Since bottoming around $1050 in mid-December, the price of gold has surged as high as 20%, culminating in last week’s peak of $1250. The precious metal experienced a similar spike this time last year, but resumed its downtrend shortly thereafter. Considering that during the two-month run-up, many market strategists and experts were skeptical that gold could maintain these levels for much longer.
The dramatic move in gold was largely attributed to the continued global stimulus efforts and the early market turbulence that sent investors scurrying out of stocks and in desperate search for a place to hide. While a good portion of the market anxiety has since subsided—though not completely disappeared—this game of chicken will see investors continue to dance between the line of risk and safety. As a result, price movements for both stocks and perceived safe haven assets will continue to experience more volatility than investors have grown accustomed to in recent years.
But for a group that has largely languished this badly for such an extended period, these signs of life offer a glimmer of hope that the pain could finally be coming to an end.
Tracking Stocks in the Gold Sector
For the most part, the SPDR Gold Shares (GLD) does a pretty good job tracking the price of gold, jumping from $100.50 to $119.06 during gold’s two-month rise, and has subsequently cooled down as well. Year-to-date, the GLD is up about 13.8%.
But what about the performance of the stocks most affected by gold? How did they react to the price spike? Well, the Market Vectors Gold Miners ETF (GDX), which tracks gold mining stocks and not just gold itself, actually had a much more pronounced move higher. Year-to-date, the GDX is up just under 30%. This is a sector ravaged by a multi-year bear market, so any hint of a reversal typically draws the bulls back in, lest they miss out on yet another possible major buying opportunity.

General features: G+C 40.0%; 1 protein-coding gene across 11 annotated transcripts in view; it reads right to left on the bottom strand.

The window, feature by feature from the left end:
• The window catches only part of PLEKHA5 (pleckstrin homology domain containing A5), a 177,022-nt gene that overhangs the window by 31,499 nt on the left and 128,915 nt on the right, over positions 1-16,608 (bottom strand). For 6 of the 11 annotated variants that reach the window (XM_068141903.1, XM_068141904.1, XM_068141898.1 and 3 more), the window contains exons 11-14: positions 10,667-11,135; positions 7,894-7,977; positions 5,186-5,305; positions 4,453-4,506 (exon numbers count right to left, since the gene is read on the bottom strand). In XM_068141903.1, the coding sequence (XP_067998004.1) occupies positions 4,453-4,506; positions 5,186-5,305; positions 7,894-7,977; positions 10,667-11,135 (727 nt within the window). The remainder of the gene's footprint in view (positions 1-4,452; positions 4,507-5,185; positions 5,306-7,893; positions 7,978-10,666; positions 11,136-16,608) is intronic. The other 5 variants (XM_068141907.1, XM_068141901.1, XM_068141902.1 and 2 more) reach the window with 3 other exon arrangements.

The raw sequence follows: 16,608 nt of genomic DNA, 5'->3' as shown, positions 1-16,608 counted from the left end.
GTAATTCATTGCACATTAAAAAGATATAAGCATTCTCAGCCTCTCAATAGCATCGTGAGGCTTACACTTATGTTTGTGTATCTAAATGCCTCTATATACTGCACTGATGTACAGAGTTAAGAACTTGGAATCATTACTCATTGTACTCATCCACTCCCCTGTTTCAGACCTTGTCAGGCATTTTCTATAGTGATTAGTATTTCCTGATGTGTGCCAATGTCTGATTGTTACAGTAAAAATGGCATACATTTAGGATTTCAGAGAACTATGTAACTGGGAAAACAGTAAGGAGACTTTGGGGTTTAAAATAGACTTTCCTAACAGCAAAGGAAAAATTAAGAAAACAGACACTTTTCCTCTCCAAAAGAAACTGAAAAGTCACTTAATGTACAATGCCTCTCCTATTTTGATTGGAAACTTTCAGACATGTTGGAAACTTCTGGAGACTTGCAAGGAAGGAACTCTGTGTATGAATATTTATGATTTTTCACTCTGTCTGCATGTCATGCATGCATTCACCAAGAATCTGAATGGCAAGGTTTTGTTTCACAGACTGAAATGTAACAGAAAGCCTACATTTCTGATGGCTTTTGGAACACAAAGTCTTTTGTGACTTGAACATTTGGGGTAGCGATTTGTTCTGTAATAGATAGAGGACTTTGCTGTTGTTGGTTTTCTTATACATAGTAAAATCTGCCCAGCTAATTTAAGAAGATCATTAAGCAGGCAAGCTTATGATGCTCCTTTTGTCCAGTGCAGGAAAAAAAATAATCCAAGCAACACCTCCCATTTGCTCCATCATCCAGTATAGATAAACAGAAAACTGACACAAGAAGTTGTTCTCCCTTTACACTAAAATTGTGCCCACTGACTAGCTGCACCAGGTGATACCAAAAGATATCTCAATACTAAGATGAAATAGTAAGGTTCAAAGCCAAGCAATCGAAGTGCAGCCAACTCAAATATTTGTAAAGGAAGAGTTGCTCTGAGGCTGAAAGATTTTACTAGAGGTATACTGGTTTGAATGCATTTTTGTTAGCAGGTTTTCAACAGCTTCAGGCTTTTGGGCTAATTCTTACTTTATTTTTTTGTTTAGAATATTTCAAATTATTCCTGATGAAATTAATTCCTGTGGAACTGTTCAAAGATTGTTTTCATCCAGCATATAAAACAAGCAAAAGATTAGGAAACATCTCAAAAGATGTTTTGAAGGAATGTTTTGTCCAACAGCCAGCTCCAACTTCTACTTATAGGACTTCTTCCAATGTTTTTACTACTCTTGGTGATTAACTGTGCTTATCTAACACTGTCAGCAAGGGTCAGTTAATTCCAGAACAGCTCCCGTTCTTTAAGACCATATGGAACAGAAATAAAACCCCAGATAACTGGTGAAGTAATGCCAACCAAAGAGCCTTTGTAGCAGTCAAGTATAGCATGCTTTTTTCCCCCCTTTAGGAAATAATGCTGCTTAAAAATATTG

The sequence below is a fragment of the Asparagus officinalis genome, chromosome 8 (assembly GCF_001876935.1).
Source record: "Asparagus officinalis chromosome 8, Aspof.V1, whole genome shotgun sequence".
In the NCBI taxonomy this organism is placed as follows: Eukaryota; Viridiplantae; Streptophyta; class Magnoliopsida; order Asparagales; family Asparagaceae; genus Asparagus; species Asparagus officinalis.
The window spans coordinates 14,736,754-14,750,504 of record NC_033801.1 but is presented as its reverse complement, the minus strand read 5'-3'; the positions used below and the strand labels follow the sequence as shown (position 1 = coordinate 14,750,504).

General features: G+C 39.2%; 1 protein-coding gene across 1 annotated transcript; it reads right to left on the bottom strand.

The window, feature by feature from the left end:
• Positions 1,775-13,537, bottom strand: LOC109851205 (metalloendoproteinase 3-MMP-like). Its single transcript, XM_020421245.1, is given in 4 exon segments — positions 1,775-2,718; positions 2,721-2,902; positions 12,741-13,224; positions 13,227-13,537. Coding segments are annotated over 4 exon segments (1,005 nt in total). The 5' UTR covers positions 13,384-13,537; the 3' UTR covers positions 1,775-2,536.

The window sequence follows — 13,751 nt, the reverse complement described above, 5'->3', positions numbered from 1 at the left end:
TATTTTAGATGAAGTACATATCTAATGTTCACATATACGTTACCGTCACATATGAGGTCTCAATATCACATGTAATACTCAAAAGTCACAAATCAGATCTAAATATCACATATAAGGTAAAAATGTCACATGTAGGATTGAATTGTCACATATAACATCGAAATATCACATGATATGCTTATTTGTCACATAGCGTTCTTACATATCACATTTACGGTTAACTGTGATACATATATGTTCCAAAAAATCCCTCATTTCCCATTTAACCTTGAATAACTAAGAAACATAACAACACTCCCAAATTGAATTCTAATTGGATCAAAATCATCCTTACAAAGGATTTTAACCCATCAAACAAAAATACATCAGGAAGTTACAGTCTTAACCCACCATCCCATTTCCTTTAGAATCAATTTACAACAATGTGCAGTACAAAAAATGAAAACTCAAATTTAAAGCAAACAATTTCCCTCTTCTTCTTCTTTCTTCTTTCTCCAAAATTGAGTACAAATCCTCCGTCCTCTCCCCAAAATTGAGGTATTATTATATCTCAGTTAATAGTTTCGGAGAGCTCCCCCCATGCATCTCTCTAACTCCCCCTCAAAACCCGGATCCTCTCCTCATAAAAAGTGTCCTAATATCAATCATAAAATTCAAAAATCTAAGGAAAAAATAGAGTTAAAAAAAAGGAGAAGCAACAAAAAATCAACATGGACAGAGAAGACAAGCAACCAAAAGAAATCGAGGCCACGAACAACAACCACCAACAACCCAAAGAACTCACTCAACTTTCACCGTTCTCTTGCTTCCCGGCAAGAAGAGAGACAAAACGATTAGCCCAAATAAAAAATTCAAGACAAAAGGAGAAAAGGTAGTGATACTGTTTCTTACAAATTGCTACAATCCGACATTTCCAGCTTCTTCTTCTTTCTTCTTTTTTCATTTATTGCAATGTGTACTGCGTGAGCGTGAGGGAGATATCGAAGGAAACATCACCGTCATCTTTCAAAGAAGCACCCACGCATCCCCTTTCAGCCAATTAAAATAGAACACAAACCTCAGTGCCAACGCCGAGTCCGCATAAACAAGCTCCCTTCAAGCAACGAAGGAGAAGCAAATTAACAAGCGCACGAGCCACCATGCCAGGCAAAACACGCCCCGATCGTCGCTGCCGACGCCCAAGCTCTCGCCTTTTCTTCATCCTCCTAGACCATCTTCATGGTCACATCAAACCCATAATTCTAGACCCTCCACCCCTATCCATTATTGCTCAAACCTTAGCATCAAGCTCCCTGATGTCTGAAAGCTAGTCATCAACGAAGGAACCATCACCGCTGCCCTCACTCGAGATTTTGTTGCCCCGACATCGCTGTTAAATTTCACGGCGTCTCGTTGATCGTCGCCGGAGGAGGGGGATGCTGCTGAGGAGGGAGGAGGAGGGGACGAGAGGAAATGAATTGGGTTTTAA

So one would think that if you applied the same logic to the junior miners, you’d potentially find even greater outperformance when gold gets a significant uptick. Yet, oddly enough, the Market Vectors Junior Gold Miners ETF (GDXJ) is only up 23.7% on the year. While that’s certainly nothing to scoff at, especially when we’re really just talking about a month and a half’s worth of time here, it’s noticeably lower than that of the GDX. Perhaps the junior miners may just be too far out on the risk curve for the speculators, though at this point, pretty much everyone’s a junior in this space.
Looking at the top 10 performers during gold’s sharp rise in 2016, six of the companies are Canadian and the other four are in South Africa. From a size standpoint, only Barrick Gold (ABX) (ABX:CA) would be considered a true large cap.
|Company Name||Ticker||Country||Market Cap||YTD||Current Price|
|Harmony Gold Mining Company Limited||HMY||South Africa||1.14B||177.4%||2.58|
|DRDGOLD Ltd.||DRD||South Africa||144.00M||113.1%||3.41|
|Minco Gold Corporation||MGH||Canada||13.83M||99.9%||0.28|
|Sibanye Gold Limited||SBGL||South Africa||2.67B||93.6%||11.79|
|Golden Star Resources, Ltd.||GSS||Canada||195.41M||67.9%||0.29|
|Barrick Gold Corporation||ABX/ABX:CA||Canada||13.84B||61.1%||11.89|
|Timmins Gold Corp.||TGD||Canada||67.47M||55.1%||0.21|
|Kinross Gold Corporation||KGC||Canada||3.23B||54.4%||2.81|
|Gold Fields Ltd.||GFI||South Africa||3.17B||53.1%||4.24|
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